The app will not correct things for you. You still have to do the work, which is how it should be. It will suggest simpler alternatives for the words and phrases highlighted in purple, but that is the most direct way in which the app will intervene. Whether to take the app’s advice is completely up to the writer. But chances are, you will perform many edits based upon the Hemingway App’s suggestions.

The app can handle a tremendous amount of script, too. I’ve copied and pasted up to 75,000 words of text into the editor and it analyzed it in seconds. Quite impressive.

The online app is free to use, as well. The only drawback is that it will not save your work. To get that feature, you can buy the desktop version of the app, which goes for $19.99 and works for both Mac and PC. The desktop app comes with many benefits, including the ability to import and export to and from the most popular types of text files. Also, the app now has the option to publish your writing directly to your account on either Medium or WordPress.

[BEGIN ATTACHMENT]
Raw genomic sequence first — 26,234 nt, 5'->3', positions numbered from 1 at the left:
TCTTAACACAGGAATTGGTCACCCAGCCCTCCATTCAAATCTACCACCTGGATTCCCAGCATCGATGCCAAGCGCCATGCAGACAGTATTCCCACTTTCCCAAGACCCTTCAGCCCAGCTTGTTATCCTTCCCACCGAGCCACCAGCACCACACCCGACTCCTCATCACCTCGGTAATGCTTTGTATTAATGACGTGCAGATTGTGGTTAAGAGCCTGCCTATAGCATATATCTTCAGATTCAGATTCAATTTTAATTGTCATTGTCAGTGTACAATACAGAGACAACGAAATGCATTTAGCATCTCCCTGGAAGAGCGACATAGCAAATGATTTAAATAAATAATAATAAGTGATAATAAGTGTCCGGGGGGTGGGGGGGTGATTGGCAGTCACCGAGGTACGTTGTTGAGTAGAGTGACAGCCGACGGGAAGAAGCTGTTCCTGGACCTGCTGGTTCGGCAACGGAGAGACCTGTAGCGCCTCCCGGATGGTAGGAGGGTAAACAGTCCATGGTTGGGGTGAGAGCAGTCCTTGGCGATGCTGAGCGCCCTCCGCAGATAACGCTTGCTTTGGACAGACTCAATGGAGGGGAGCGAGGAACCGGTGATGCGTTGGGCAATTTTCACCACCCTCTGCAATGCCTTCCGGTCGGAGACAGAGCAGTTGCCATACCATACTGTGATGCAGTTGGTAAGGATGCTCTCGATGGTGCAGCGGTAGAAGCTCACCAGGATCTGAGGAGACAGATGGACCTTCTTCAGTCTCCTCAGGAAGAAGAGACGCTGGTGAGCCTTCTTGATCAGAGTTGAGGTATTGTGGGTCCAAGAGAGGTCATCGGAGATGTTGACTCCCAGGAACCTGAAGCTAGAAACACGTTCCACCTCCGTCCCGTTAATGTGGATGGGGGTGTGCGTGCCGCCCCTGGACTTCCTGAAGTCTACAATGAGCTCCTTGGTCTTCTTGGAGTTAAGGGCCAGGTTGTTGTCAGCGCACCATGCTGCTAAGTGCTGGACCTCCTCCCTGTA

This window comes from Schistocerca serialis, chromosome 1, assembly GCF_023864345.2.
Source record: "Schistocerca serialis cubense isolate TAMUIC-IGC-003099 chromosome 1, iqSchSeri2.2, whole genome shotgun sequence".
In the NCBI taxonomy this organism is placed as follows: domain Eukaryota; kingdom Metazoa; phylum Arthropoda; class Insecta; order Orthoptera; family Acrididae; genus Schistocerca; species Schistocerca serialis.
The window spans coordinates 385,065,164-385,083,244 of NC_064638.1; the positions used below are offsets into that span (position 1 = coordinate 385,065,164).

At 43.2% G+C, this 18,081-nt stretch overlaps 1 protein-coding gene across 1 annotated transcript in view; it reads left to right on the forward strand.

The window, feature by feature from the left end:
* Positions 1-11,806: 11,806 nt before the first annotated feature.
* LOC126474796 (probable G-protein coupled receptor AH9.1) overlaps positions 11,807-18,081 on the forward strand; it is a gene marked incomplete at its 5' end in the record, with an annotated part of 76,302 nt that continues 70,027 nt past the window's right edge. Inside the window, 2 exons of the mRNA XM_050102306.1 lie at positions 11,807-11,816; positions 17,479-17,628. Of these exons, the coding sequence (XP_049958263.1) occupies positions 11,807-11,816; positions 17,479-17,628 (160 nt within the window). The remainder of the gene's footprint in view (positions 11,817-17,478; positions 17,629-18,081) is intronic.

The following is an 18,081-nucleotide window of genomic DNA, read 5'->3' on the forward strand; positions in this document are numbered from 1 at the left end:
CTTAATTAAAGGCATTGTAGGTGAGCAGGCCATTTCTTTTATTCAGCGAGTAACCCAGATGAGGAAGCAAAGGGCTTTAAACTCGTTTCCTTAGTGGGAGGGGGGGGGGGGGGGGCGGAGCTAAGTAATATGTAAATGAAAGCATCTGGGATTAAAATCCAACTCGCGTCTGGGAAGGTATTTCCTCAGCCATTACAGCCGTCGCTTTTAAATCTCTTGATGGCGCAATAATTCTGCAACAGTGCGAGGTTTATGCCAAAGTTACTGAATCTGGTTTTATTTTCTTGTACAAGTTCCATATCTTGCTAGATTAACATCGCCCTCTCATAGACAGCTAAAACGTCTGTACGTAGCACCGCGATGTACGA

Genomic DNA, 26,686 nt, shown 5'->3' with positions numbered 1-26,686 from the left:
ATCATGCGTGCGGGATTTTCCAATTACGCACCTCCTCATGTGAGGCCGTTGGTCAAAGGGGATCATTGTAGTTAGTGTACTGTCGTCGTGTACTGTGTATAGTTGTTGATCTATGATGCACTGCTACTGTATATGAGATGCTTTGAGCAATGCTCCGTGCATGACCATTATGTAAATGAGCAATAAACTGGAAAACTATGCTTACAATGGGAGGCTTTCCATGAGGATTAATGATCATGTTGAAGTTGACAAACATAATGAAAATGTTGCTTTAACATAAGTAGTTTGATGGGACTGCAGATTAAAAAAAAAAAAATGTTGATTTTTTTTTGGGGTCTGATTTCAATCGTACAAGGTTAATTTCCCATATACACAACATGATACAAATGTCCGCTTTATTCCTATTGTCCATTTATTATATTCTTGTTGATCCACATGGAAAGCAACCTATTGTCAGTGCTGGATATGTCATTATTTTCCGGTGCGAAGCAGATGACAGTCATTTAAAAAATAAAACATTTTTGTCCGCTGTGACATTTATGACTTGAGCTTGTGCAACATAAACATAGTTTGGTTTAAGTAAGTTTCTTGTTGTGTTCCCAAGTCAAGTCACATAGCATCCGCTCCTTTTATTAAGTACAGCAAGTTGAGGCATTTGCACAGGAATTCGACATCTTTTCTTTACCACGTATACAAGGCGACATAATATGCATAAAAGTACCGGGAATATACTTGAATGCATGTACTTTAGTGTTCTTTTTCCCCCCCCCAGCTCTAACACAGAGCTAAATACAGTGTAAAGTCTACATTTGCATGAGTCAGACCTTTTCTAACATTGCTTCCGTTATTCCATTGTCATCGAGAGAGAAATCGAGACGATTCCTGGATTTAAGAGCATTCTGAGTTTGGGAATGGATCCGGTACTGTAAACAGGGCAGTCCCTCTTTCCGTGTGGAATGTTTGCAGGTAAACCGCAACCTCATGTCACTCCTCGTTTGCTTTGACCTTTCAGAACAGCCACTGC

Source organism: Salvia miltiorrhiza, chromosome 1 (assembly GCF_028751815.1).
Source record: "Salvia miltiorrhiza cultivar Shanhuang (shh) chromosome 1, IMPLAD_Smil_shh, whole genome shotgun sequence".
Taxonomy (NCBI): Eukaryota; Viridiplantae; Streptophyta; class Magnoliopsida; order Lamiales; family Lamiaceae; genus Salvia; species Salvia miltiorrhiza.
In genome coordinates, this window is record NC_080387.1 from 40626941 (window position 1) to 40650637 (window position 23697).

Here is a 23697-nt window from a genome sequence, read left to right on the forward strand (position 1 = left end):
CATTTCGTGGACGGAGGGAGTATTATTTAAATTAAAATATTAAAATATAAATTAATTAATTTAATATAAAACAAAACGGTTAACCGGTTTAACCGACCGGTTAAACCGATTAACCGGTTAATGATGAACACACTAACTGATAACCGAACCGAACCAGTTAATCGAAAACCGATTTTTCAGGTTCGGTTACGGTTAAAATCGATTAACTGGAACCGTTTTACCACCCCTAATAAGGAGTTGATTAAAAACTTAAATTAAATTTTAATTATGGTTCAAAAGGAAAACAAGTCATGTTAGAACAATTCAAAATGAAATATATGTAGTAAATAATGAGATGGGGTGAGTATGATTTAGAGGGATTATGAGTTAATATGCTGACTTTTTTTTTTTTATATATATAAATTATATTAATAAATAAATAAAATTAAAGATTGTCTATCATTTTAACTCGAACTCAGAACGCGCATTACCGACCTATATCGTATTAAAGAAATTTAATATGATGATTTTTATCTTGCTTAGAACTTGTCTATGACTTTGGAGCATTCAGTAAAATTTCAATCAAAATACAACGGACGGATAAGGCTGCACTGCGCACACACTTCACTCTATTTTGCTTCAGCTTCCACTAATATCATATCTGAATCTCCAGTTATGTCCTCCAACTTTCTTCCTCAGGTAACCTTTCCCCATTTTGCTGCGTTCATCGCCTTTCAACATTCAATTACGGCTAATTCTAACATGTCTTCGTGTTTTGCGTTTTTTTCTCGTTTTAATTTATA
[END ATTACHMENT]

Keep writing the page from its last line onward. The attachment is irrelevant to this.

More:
With its simplicity and power, I find the Hemingway App to be an essential tool in my writing arsenal.

Here are before and after shots of this very article, as I used the Hemingway App to edit it:


Before

 


After

If you’re curious to learn more, here is an incredible video about Hemingway’s style and how it influenced the creation of the Hemingway App:

Related Links:

Hemingway editor App

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Writing Life

Writing Bloc’s New Year’s 2019 Writing Resolutions

It’s a new year, and at Writing Bloc we’re taking the opportunity to set some intentions for 2019, both as a group and individually as writers. Expect Writing Bloc to grow throughout the year as we continue to find additional ways to support the writing community. We checked in with a few of our contributors on what their goals are for 2019. Also, don’t forget to check out Becca’s Writers as Readers Challenge.

Becca’s 2019 Writing Resolutions